UK trading is underway now and the pound is shaking off some of the gloom it saw just after the sales numbers. Meanwhile, the FTSE 100 has had a strong open after yesterday’s decline, led by Scottish utility SSE, which increased its earnings forecast this morning off the back of soaring power prices.

The advance is also tracking a generally better tone in stocks around the world today. Gilts have opened slightly lower, following European and US peers.

Consumers Hit by Inflation and Strikes (7:55 a.m.)

Here’s the full write-up of the data from Lucy White and Tom Rees. As well as the soaring inflation hurting consumers’ spending power, they also highlight that postal strikes in the run-up to Christmas drove more customers into bricks-and-mortar stores over online shopping. According to Erin Brookes, managing director and head of retail in Europe at restructuring firm Alvarez & Marsal:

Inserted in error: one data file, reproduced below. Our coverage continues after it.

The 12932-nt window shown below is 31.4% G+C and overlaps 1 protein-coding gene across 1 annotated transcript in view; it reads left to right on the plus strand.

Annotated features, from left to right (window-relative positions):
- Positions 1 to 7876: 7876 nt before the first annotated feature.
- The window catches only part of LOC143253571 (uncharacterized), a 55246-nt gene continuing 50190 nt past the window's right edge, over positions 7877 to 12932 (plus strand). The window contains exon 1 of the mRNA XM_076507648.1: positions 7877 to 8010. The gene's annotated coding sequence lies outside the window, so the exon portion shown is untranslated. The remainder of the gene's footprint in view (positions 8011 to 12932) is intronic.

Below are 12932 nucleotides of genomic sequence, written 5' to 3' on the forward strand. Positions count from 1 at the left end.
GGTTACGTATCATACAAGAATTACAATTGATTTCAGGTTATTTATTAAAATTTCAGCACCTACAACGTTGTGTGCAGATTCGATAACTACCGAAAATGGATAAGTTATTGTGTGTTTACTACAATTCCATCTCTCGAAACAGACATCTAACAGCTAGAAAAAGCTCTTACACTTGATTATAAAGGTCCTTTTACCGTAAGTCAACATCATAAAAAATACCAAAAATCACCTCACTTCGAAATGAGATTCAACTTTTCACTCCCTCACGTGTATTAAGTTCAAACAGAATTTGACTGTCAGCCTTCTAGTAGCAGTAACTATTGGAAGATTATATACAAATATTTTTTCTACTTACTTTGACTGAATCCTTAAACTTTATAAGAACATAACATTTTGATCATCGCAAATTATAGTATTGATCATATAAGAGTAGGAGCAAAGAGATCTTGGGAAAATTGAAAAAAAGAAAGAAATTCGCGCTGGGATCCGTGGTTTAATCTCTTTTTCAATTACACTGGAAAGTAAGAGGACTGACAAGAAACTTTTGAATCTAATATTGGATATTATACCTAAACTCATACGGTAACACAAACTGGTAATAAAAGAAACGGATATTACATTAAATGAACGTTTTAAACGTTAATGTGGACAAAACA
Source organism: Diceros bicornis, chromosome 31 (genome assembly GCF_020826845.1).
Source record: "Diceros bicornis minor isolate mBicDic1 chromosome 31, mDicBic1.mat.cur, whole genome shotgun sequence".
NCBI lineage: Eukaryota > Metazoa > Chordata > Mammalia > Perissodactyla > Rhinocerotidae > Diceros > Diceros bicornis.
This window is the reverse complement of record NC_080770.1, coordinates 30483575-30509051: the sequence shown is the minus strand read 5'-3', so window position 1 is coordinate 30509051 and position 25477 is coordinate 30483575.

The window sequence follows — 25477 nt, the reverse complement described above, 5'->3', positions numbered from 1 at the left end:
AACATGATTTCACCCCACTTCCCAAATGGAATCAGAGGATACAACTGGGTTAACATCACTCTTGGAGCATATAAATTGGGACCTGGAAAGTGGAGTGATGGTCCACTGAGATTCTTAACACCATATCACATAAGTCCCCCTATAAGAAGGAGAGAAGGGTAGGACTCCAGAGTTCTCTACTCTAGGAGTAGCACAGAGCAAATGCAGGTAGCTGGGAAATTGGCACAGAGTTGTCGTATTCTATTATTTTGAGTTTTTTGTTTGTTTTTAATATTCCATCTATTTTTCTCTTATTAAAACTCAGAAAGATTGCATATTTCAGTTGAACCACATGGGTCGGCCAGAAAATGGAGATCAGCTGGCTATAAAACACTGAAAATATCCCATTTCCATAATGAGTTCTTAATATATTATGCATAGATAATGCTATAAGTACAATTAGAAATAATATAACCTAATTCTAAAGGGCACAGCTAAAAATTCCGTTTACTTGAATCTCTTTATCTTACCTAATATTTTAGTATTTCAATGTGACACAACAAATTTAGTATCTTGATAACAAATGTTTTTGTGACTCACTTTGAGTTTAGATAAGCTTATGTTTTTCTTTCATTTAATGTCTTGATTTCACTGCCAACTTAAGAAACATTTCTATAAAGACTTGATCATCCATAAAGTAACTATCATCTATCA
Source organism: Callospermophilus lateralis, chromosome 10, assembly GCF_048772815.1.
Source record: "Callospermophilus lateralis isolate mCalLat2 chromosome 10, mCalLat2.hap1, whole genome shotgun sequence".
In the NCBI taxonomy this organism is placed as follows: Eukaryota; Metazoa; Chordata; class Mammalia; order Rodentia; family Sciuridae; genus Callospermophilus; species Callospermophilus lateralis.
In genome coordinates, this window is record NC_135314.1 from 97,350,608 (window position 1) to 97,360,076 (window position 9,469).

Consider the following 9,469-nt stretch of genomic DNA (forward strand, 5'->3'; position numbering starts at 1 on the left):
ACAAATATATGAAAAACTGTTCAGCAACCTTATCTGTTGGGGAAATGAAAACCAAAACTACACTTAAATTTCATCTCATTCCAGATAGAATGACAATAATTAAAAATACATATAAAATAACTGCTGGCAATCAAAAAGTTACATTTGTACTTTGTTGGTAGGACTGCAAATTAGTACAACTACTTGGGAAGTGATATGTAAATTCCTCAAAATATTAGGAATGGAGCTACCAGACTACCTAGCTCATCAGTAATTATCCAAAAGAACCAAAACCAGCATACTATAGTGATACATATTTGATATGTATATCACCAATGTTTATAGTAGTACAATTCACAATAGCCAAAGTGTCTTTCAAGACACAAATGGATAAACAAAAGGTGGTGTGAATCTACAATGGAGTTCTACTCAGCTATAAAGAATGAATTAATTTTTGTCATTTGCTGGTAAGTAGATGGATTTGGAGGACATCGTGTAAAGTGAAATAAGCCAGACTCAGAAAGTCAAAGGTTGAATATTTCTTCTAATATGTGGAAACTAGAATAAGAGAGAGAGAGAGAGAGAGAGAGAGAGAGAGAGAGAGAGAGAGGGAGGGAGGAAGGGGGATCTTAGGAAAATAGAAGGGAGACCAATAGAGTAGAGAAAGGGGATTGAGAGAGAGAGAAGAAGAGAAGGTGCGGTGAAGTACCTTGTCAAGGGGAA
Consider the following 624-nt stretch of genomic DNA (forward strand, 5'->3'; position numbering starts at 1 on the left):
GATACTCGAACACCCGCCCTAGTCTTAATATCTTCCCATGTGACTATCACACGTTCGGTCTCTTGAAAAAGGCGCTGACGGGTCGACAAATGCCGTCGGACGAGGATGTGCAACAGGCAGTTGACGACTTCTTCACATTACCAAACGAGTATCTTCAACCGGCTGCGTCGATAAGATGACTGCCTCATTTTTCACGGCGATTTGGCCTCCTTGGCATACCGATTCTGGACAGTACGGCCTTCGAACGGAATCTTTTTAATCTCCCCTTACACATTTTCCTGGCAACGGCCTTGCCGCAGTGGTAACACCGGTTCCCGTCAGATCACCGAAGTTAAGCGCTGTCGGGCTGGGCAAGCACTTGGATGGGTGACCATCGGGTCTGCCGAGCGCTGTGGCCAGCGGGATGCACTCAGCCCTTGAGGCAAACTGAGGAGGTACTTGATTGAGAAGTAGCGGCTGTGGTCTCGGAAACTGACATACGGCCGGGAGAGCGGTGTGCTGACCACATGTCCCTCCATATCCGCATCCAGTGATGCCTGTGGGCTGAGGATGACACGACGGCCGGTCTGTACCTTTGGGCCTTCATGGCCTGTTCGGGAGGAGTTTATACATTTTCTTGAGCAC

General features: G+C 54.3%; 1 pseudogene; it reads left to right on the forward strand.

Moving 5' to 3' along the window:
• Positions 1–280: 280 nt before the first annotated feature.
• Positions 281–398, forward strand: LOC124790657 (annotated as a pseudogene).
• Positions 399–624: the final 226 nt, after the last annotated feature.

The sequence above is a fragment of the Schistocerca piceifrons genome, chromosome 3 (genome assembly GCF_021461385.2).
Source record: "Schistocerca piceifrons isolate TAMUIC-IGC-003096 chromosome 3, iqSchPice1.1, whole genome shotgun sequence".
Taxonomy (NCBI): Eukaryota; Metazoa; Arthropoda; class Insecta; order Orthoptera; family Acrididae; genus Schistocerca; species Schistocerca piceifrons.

“The combination of rail and postal strikes in December provided retail with a double whammy of disruption, restricting the number of shoppers in-store and parcels reaching doorsteps in time for Christmas.” 

Read More:  UK Retail Sales Had Worst Year on Record in Spending Squeeze

Pound falls after retail data (7:30 a.m.)

The disappointing sales numbers have taken their toll on the pound, which has fallen to its lowest levels of the day. That's eating into the currency's fourth straight run of gains.

Retail sales unexpectedly slump (7:20 a.m.) 

Good morning and welcome to today’s edition of City Latest. The Office of National Statistics have just reported that UK retail sales unexpectedly dropped in December, completing the worst year on record.